Avocado farmers have been cautioned against a disease that has been detected in Murang’a and neighbouring counties.
Olivado EPZ Ltd field officer Michael Gitahi said the disease known as Phytophthora has been identified in Kandara and Gikindu areas in Murang’a county and Thika region in Kiambu county.
Gitahi said the disease could wipe out avocado and macadamia trees in the next two years if it is not urgently controlled.
He said after realising that the disease had invaded tree nurseries, the company decided to grow its own seedlings through the Kenya Agricultural and Livestock Research Organisation to ensure the pathogen is not transferred to the seedlings.
"We want to ensure we do not participate in spreading the disease further. We also ensure all the processes involved in the production of our seedlings are within the required standards," said Gitahi.
The company, he said, has now embarked on training farmers and nursery operators on the disease and how to eradicate it.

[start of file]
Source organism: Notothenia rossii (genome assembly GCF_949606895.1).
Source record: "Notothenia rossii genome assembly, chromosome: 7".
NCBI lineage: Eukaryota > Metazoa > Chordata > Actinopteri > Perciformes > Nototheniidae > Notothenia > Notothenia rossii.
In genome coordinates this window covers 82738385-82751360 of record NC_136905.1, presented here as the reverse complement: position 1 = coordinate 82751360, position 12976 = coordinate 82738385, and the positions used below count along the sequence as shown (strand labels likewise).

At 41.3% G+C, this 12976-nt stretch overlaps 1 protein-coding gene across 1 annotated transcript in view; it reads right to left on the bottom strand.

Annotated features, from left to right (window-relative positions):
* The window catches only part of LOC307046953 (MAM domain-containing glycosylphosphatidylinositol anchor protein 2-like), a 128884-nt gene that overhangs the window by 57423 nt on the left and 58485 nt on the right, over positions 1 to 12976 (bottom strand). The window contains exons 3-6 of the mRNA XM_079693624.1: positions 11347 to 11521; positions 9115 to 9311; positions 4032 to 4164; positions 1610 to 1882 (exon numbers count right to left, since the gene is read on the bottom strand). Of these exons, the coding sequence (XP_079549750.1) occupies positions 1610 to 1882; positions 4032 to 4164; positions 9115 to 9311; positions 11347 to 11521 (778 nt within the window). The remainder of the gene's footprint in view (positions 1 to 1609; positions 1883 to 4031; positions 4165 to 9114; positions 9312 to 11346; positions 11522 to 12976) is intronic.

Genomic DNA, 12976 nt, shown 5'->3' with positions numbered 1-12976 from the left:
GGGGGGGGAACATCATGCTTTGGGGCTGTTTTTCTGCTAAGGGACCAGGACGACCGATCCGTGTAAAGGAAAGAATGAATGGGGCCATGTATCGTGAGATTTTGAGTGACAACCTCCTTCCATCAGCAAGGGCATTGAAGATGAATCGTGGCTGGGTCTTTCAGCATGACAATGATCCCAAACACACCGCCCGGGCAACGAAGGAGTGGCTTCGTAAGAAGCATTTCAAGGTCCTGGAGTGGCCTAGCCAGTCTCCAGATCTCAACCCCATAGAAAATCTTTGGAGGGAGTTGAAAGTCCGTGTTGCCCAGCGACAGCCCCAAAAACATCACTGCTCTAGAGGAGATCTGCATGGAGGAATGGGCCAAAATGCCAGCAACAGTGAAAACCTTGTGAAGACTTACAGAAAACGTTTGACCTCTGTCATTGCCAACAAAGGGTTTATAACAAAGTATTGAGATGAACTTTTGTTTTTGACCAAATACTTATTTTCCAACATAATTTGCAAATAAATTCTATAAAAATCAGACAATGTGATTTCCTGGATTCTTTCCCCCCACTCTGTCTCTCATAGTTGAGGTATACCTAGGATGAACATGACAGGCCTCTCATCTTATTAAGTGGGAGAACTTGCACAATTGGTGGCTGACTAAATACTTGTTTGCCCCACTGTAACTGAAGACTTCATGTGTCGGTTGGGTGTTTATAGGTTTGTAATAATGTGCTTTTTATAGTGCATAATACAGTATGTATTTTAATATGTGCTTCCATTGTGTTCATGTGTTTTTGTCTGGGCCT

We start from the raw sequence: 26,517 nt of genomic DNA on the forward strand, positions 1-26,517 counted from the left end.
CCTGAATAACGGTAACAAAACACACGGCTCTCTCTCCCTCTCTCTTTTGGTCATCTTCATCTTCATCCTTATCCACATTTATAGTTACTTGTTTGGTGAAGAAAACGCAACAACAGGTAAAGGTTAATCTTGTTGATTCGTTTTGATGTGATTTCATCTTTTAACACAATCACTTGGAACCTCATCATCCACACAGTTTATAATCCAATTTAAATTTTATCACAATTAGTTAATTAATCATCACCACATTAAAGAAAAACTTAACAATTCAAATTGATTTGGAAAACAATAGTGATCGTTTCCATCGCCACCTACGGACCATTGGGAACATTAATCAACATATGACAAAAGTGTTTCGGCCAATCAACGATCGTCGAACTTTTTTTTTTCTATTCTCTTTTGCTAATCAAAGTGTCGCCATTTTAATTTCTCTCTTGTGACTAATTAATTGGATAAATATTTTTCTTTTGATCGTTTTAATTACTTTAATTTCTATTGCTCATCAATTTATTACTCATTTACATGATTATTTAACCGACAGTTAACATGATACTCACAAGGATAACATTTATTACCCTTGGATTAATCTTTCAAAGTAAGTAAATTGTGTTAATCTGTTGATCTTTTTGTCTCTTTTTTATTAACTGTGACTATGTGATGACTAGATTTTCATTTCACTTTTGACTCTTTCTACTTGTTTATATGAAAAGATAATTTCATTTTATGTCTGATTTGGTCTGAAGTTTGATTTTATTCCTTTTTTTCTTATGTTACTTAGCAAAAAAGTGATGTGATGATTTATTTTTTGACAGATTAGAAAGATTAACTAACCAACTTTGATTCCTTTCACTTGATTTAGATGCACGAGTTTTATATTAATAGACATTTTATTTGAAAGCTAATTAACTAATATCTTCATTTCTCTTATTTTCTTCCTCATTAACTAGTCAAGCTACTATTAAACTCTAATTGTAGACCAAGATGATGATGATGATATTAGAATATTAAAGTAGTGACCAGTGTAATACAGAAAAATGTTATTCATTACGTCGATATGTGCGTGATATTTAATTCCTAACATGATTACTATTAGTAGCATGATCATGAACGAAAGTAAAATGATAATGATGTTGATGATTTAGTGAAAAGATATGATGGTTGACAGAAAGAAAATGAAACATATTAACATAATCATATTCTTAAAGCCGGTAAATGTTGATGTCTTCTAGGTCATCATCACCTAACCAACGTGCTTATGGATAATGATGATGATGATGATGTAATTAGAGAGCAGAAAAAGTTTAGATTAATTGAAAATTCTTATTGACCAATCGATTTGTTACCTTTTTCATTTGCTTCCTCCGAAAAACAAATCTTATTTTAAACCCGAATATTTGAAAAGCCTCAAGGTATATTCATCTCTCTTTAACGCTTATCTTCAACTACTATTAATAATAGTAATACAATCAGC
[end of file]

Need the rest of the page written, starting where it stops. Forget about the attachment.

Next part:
Speaking at the Karlo centre at Kandara during a training programme last week, Gitahi added that farmers have expressed interest in learning ways of controlling the disease to save their crops.
"We have agreed with the nursery operators that we will go around their nurseries conducting tests on their avocado and macadamia seedlings to establish the ones that have been affected and advise them on the measures to take,” he added.
Gitahi said the company only deals with contracted farmers and that it conducts annual internal audits to ensure farmers adhere to the required standards and that the fruits are healthy.
He noted that 70 percent of its 1,300 farmers are from Murang’a county. "We are working with the county government to make sure all extension officers are enlightened on the disease to help curb its spread."
Gitahi said the major symptoms of the disease are wilting of leaves and drying up of branches, which leads to the eventual death of the tree.
He urged farmers to stop buying seedlings from roadside tree nurseries, whose source of scions is untraceable.
"We need to work together with farmers to eradicate the disease and one way is ensuring farmers get their seedlings from licensed nurseries operators,” said Gitahi.
He urged farmers to ensure they attend training forums organised by the county government and individual companies to gain more knowledge on the disease.